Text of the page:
Five Keys to a Successful Enterprise Architecture Program
From confusion to overly ambitious goals, we look at five causes of EA program failure and how you can overcome them.
By Sree Sundaram
In the recent past, enterprise architecture (EA) programs have been created and developed with much fanfare in most organizations. It has been successful in a few organizations where process, procedure, and adherence to standards are usually critical to mission success. In most businesses, however, beyond the initial blitz of activity in these programs, they have been largely unsuccessful. In this article, I will examine five main causes why EA programs have failed in IT organizations and the five keys to overcoming them.
Cause #1: Confusion
First, what is an enterprise architecture program? Therein lies the first point of failure: confusion about the program and a lack of a clear shared definition. There are varying definitions by architects who adopt different frameworks. Some of these frameworks are more of a classification or taxonomy; others are oriented toward practitioners.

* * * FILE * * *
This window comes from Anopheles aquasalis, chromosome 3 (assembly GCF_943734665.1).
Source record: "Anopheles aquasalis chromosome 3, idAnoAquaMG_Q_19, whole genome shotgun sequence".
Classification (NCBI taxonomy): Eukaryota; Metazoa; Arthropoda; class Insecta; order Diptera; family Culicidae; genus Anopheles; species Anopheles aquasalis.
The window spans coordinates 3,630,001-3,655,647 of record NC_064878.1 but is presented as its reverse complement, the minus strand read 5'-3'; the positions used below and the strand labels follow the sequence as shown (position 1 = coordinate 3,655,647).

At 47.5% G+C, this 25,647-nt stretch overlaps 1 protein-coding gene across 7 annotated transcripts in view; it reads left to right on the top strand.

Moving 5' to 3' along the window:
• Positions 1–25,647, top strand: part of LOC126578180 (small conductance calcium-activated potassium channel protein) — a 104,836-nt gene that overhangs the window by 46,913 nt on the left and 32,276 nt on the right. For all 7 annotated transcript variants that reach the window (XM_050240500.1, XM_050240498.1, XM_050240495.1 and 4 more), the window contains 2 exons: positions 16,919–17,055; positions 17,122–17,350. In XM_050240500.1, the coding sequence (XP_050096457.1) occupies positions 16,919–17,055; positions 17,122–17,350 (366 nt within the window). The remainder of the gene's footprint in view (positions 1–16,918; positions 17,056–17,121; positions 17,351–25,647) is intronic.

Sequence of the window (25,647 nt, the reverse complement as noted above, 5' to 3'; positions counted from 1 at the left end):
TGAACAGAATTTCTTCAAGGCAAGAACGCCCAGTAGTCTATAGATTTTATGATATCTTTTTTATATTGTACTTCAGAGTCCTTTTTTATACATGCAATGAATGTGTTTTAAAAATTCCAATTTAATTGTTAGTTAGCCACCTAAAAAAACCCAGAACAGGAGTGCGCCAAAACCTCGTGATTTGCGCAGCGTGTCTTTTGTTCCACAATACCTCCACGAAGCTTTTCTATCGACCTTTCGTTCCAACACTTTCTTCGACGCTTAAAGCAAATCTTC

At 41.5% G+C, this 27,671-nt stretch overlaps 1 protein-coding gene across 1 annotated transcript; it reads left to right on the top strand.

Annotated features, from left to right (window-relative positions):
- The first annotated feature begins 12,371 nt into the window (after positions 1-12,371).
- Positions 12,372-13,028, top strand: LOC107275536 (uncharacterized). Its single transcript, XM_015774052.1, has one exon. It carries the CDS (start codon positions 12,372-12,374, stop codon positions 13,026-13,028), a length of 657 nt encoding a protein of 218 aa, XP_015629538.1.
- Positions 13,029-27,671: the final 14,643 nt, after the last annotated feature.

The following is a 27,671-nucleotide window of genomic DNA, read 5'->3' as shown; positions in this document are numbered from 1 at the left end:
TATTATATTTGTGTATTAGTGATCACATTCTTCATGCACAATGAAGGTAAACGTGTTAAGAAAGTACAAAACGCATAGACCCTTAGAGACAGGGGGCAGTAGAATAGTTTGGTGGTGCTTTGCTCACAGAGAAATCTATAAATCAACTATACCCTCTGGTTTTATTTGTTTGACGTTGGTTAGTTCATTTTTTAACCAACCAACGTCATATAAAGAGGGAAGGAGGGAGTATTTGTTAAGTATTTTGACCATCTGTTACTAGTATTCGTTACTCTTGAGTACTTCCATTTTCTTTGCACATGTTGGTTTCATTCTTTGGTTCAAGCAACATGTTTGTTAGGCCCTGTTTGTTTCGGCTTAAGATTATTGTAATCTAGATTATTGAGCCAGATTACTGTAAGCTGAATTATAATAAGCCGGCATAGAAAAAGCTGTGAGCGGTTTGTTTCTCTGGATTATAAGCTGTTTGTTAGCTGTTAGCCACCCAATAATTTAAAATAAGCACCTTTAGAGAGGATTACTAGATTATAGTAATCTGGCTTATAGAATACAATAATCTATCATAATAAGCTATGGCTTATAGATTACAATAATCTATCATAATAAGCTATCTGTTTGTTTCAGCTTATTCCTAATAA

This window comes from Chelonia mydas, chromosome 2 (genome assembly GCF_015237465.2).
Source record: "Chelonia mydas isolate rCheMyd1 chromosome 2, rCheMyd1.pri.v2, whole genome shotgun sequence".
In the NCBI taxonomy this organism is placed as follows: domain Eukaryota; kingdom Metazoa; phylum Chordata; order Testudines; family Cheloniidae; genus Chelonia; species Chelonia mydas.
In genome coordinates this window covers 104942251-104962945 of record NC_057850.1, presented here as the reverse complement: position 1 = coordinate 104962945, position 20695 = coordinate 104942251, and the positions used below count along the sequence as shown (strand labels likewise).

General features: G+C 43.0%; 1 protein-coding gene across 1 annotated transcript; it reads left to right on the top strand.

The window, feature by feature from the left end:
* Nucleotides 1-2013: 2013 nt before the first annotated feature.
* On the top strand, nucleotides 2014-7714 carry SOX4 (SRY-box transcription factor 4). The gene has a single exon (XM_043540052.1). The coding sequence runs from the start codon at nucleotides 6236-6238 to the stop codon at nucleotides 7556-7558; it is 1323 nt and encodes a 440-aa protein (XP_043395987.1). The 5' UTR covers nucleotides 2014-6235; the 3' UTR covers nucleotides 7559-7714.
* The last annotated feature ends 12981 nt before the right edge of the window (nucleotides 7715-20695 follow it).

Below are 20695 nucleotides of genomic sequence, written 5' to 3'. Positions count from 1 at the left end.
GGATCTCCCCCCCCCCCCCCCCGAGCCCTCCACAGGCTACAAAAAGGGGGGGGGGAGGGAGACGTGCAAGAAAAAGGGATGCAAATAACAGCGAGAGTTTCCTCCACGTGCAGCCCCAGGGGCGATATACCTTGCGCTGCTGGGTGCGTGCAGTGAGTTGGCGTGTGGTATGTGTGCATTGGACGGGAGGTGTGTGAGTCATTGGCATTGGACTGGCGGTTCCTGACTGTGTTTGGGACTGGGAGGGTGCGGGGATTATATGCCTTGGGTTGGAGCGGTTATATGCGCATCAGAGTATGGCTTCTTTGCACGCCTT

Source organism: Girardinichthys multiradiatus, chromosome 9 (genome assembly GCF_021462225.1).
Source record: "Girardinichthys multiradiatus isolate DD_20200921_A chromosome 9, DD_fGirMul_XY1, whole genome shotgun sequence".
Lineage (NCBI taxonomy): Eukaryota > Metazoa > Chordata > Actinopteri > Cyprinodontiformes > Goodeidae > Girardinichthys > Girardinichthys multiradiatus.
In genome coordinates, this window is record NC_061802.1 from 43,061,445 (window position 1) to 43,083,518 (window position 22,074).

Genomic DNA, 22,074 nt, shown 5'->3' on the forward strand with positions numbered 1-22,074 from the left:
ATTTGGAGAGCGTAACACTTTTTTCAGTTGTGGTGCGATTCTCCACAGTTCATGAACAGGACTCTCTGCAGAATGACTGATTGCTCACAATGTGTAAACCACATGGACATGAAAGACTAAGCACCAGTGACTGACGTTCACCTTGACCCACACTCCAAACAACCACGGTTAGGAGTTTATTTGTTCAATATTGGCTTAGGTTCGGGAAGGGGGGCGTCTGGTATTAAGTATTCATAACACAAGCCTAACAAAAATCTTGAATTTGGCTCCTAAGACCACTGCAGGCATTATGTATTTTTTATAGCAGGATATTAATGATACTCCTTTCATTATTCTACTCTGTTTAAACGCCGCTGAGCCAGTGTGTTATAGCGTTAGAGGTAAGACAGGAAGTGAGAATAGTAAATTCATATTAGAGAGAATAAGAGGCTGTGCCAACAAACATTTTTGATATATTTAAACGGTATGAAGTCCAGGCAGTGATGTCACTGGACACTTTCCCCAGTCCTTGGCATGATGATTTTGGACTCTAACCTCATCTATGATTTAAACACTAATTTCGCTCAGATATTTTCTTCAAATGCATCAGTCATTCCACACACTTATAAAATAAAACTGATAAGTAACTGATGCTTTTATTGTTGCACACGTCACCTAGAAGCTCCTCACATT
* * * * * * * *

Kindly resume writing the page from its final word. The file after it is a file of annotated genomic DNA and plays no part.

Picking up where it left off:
Adding to the confusion, the role of the Enterprise Architect is rarely perceived clearly. To adapt an oft-quoted idiom, “She is all things to some people and some things to all people.” It might sound cliché, but to avoid this situation, the hiring manager should first develop a job description and gain consensus from both the technology and business stakeholders.